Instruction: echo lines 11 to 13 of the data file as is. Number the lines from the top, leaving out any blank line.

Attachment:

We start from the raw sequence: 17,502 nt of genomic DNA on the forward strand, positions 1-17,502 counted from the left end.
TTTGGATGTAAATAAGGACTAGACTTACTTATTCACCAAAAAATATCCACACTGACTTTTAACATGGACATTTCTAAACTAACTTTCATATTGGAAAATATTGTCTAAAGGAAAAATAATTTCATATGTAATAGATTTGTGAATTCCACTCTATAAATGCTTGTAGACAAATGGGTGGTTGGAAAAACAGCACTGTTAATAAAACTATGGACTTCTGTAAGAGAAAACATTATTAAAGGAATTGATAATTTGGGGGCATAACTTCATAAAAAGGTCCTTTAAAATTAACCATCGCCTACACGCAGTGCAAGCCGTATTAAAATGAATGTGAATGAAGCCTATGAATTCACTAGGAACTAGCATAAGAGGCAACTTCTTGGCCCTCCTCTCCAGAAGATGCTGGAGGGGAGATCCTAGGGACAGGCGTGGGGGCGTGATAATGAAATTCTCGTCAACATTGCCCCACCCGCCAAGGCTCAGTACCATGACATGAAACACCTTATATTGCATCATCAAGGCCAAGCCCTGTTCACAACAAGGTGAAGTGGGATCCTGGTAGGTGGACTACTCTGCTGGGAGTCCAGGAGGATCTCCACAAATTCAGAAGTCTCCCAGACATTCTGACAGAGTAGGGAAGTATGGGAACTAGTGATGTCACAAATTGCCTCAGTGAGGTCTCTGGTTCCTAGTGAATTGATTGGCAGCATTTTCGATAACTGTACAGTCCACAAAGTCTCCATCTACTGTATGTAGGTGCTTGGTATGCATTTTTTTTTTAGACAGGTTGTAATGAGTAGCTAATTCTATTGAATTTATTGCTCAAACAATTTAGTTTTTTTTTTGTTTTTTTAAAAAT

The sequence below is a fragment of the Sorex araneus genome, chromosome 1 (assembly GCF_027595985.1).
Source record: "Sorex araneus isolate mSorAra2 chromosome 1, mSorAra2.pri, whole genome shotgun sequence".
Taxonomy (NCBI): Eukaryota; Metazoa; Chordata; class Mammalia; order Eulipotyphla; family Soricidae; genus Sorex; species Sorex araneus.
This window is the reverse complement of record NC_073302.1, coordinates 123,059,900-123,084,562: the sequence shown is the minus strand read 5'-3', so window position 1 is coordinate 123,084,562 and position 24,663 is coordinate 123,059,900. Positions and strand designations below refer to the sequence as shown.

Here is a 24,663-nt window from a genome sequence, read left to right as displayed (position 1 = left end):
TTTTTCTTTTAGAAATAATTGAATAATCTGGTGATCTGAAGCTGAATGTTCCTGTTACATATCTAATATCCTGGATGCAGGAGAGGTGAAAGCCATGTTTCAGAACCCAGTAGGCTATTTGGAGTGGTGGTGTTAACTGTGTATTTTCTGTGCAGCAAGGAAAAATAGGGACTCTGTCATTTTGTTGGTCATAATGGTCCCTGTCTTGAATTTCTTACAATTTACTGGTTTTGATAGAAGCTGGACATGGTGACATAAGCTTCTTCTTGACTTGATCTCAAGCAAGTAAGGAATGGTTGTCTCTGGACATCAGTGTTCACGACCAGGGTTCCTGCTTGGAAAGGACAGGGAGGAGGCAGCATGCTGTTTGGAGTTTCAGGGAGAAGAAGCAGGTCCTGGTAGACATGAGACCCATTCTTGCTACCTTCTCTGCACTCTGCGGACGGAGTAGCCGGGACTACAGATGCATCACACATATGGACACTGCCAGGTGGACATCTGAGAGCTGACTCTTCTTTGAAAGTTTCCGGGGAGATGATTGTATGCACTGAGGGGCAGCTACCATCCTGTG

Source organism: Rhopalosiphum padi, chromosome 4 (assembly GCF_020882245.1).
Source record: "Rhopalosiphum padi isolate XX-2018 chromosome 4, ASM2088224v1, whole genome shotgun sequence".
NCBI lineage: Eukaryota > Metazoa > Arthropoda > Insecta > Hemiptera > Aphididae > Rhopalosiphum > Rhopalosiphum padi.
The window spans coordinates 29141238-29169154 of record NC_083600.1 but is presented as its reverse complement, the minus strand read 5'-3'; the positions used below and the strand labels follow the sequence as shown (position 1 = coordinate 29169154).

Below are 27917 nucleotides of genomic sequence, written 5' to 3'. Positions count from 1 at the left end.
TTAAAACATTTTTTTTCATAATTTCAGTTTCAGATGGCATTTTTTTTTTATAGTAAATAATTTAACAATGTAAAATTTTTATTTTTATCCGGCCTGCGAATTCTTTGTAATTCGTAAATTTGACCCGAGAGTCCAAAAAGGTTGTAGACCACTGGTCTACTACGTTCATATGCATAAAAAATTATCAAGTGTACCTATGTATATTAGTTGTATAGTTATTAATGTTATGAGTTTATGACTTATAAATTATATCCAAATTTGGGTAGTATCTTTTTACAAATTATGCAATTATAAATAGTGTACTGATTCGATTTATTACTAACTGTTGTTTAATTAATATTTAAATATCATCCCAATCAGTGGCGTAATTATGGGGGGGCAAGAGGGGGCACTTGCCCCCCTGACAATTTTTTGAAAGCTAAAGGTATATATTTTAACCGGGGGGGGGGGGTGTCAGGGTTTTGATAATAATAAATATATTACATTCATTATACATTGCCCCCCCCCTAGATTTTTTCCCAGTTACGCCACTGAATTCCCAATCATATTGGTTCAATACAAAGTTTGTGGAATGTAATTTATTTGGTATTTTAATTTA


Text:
NCBI lineage: Eukaryota > Metazoa > Arthropoda > Insecta > Hemiptera > Aphididae > Rhopalosiphum > Rhopalosiphum padi.
The window spans coordinates 29141238-29169154 of record NC_083600.1 but is presented as its reverse complement, the minus strand read 5'-3'; the positions used below and the strand labels follow the sequence as shown (position 1 = coordinate 29169154).

Below are 27917 nucleotides of genomic sequence, written 5' to 3'. Positions count from 1 at the left end.